“Body cameras are only as effective as the accountability mechanisms in place. If local District Attorneys and Grand Juries are unwilling to act on the evidence then the courts won’t be an effective tool for accountability, even with cameras.”

He continued: “It is possible that cameras will lead to more civil litigation and more internal disciplinary procedures. It is quite possible that the city will have to pay out large damages to the Garner family and that one or more of the officers involved may be disciplined or even fired over their actions.

“The combination of critical media coverage and protest action can have the effect of shifting public opinion sufficiently or creating a governing crisis that political leaders have to adjust,” he said.

“So, as long as there are controls over the data and how it’s used, I’m in favor of them, but I expect their impact to be limited in the absence of either strengthened accountability mechanisms or significant social movement pressure.”

Human rights campaigners have been calling for more safeguards and protection from police abuses, however these mechanisms already exist and are easily manipulated or systemically ineffective.

For example, in both the Garner and Brown incidents, it seemed unlikely that the prosecutor would anger the police rank and file by securing an indictment, since prosecutors depend on having a good relationship with the police to do their day-to-day job.


Changing the system

Fixing the problem of unarmed – and disproportionately – non-white people, enduring police brutality and even death at the hands of cops is not so much about training or equipment.

As the protesters in lower Manhattan chanted, it is about changing the system.

In its essence, that means taking the national focus away from treating social ills, or even public expressions of dissent, as criminal problems.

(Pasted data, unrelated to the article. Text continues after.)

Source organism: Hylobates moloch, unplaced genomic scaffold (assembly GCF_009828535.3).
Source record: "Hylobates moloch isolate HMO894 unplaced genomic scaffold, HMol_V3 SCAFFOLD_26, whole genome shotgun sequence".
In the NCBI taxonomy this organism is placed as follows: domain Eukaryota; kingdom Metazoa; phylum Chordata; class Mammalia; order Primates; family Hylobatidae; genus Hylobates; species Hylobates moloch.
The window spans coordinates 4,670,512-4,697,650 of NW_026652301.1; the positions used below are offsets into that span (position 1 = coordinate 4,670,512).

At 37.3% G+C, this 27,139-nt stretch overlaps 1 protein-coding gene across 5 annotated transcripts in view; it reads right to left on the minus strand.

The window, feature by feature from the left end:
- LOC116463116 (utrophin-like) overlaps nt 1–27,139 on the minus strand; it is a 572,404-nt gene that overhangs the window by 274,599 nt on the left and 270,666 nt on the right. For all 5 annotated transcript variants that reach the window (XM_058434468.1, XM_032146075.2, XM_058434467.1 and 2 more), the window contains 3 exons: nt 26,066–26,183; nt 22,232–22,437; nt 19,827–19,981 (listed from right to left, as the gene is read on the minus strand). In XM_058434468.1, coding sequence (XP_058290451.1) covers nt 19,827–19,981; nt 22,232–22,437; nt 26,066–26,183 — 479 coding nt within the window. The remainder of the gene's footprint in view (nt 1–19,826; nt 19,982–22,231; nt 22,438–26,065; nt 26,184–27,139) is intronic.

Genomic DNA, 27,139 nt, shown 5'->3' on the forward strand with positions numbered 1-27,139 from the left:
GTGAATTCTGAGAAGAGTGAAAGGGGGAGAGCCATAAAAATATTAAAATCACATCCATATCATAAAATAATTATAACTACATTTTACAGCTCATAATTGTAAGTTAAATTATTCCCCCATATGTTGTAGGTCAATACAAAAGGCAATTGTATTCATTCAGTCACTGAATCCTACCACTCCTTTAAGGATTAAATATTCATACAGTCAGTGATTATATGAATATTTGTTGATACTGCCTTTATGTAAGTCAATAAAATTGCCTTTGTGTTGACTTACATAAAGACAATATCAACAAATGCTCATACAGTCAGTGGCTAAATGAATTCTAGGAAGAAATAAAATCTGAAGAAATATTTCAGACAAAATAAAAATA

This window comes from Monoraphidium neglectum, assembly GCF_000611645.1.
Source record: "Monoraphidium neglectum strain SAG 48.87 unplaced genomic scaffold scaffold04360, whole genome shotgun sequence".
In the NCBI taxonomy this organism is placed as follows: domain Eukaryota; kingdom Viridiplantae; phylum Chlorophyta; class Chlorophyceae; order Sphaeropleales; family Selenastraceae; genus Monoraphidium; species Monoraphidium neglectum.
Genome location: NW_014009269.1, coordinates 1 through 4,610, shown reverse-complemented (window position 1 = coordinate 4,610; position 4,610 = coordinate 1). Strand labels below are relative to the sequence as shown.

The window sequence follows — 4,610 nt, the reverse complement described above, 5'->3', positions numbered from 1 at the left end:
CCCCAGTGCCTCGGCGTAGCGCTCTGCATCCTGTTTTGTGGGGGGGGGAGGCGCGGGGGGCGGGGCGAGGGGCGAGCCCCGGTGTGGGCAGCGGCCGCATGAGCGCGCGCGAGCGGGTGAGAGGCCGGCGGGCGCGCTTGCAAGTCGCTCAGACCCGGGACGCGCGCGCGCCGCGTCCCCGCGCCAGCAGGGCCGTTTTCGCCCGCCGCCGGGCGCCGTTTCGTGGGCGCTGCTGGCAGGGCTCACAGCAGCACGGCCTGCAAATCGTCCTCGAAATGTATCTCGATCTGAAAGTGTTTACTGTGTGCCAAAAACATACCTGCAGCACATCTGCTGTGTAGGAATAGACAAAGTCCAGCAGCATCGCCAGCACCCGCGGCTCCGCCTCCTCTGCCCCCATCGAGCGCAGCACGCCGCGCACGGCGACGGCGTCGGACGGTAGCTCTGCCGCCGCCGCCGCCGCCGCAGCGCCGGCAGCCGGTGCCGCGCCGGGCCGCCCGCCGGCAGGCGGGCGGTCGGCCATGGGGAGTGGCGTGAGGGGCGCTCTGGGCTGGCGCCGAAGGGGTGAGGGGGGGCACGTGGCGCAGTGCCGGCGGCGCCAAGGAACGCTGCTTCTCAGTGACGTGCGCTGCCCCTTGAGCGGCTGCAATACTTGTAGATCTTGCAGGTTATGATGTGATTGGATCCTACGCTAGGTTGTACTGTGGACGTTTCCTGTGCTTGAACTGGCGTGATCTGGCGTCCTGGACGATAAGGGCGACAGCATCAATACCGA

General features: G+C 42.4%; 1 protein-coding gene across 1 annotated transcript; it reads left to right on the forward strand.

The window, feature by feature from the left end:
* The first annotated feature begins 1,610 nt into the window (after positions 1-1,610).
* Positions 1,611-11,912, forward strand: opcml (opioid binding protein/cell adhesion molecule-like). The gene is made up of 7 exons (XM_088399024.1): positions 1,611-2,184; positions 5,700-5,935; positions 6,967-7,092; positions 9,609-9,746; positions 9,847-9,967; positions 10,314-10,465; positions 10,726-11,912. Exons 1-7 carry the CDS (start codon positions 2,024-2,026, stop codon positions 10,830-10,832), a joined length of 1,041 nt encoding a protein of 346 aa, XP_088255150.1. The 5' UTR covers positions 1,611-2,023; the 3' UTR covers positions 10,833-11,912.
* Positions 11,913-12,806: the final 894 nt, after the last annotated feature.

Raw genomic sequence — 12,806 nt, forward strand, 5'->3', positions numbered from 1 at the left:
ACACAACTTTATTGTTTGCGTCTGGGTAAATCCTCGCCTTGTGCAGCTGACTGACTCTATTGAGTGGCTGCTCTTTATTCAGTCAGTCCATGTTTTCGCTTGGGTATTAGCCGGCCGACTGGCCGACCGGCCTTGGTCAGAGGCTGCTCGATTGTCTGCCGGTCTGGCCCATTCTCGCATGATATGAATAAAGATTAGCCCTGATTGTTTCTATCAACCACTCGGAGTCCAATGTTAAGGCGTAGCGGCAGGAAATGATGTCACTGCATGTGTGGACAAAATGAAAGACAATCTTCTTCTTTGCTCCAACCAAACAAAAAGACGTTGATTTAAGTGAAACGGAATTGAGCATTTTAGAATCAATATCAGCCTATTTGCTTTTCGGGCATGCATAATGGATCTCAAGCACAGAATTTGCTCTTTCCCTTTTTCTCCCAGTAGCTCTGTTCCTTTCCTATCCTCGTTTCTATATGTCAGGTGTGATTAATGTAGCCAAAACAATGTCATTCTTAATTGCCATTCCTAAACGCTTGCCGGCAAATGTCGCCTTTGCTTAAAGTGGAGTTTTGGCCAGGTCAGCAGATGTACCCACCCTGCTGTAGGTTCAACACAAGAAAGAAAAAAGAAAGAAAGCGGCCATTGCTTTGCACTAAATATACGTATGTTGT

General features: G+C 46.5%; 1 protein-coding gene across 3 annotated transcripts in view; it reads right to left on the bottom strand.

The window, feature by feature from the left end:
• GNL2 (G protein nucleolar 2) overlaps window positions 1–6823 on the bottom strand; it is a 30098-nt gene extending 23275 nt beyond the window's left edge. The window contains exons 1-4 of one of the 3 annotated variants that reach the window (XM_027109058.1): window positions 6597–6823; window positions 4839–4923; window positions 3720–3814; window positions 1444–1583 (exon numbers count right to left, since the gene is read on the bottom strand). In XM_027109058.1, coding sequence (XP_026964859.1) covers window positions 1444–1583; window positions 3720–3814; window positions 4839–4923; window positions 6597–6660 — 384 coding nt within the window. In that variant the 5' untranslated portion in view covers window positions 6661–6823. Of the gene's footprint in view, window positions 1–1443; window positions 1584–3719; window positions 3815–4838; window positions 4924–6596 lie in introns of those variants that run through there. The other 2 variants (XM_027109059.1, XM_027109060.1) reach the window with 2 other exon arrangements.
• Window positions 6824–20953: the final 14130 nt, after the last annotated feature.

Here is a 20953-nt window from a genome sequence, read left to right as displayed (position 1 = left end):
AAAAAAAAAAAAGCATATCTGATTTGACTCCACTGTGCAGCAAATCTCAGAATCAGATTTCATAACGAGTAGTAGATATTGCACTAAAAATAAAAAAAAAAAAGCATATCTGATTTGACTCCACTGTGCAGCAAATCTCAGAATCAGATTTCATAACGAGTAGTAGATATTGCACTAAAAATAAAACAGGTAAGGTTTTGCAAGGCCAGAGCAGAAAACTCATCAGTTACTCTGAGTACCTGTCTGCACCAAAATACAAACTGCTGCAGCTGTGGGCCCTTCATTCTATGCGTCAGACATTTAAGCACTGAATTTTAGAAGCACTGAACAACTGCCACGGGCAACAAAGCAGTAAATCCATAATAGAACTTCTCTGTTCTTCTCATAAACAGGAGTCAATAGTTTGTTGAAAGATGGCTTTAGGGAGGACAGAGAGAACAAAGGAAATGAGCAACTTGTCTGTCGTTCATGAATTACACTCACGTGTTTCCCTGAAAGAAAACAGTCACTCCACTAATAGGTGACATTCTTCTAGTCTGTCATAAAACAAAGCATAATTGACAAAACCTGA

As Senator Rand Paul said, it’s about emphasising the fact that “confronting protesters with armoured personnel carriers is thoroughly un-American.”

In some respects, that change is already happening.

Drug policy reform has gained some success, with decriminalisation in Washington, Colorado and other states.

But it will also mean addressing joblessness and homelessness, and providing more services for working people and putting more money into education.

There are some rays of hope; the Contra Costa Times, for example, reported that police in Richmond, California have implemented procedures to greatly reduce the use of force.

But the recent killings prove that even the right tactics aren’t enough to save black lives.

Brown had his hands up. The Garner incident was videotaped. The South Carolina officer who was caught on camera shooting Levar Jones – who was pulled over for not wearing a seatbelt – was charged, but that’s considering the extremity of the situation: Jones, who survived, was shot for complying with police orders.

The real substantive change will have to come in the form of addressing racial divisions and racism. That’s a long term struggle, one that recognises that police brutality is for today’s civil rights movement what voting rights was just a few generations ago.